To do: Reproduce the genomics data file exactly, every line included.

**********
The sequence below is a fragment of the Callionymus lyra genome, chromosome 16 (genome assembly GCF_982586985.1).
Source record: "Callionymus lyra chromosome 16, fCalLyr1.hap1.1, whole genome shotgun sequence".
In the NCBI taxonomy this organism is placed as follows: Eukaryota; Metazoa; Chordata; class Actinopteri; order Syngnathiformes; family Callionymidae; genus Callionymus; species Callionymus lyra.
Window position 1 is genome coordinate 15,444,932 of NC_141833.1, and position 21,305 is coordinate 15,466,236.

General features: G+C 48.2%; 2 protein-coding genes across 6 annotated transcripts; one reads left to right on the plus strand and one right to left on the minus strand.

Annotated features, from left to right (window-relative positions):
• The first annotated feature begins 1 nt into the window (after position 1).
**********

The sequence below is a fragment of the Callionymus lyra genome, chromosome 16 (genome assembly GCF_982586985.1).
Source record: "Callionymus lyra chromosome 16, fCalLyr1.hap1.1, whole genome shotgun sequence".
In the NCBI taxonomy this organism is placed as follows: Eukaryota; Metazoa; Chordata; class Actinopteri; order Syngnathiformes; family Callionymidae; genus Callionymus; species Callionymus lyra.
Window position 1 is genome coordinate 15,444,932 of NC_141833.1, and position 21,305 is coordinate 15,466,236.

General features: G+C 48.2%; 2 protein-coding genes across 6 annotated transcripts; one reads left to right on the plus strand and one right to left on the minus strand.

Annotated features, from left to right (window-relative positions):
• The first annotated feature begins 1 nt into the window (after position 1).